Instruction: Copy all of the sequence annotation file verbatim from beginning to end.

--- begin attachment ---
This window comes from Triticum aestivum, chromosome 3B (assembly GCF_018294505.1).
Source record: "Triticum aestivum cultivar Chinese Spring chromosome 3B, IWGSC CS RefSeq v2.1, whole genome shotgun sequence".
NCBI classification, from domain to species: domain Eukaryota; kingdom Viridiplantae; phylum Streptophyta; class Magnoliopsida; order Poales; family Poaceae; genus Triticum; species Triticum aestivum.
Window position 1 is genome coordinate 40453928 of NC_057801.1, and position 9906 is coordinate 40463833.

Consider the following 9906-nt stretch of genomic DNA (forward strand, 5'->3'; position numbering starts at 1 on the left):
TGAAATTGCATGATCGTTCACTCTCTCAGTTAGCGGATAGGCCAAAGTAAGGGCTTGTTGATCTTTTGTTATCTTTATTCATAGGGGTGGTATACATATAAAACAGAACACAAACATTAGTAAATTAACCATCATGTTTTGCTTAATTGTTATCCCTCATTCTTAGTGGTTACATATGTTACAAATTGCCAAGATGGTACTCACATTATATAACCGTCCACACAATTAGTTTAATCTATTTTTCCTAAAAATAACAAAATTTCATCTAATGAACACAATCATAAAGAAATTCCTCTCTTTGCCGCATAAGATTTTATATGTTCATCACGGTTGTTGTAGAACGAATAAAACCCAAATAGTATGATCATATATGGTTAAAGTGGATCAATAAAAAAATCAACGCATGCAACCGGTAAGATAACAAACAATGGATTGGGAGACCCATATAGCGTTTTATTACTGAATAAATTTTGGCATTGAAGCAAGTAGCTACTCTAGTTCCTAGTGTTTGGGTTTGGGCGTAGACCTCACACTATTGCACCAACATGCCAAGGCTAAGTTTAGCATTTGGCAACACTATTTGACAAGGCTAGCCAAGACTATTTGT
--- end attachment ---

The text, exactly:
This window comes from Triticum aestivum, chromosome 3B (assembly GCF_018294505.1).
Source record: "Triticum aestivum cultivar Chinese Spring chromosome 3B, IWGSC CS RefSeq v2.1, whole genome shotgun sequence".
NCBI classification, from domain to species: domain Eukaryota; kingdom Viridiplantae; phylum Streptophyta; class Magnoliopsida; order Poales; family Poaceae; genus Triticum; species Triticum aestivum.
Window position 1 is genome coordinate 40453928 of NC_057801.1, and position 9906 is coordinate 40463833.

Consider the following 9906-nt stretch of genomic DNA (forward strand, 5'->3'; position numbering starts at 1 on the left):
TGAAATTGCATGATCGTTCACTCTCTCAGTTAGCGGATAGGCCAAAGTAAGGGCTTGTTGATCTTTTGTTATCTTTATTCATAGGGGTGGTATACATATAAAACAGAACACAAACATTAGTAAATTAACCATCATGTTTTGCTTAATTGTTATCCCTCATTCTTAGTGGTTACATATGTTACAAATTGCCAAGATGGTACTCACATTATATAACCGTCCACACAATTAGTTTAATCTATTTTTCCTAAAAATAACAAAATTTCATCTAATGAACACAATCATAAAGAAATTCCTCTCTTTGCCGCATAAGATTTTATATGTTCATCACGGTTGTTGTAGAACGAATAAAACCCAAATAGTATGATCATATATGGTTAAAGTGGATCAATAAAAAAATCAACGCATGCAACCGGTAAGATAACAAACAATGGATTGGGAGACCCATATAGCGTTTTATTACTGAATAAATTTTGGCATTGAAGCAAGTAGCTACTCTAGTTCCTAGTGTTTGGGTTTGGGCGTAGACCTCACACTATTGCACCAACATGCCAAGGCTAAGTTTAGCATTTGGCAACACTATTTGACAAGGCTAGCCAAGACTATTTGT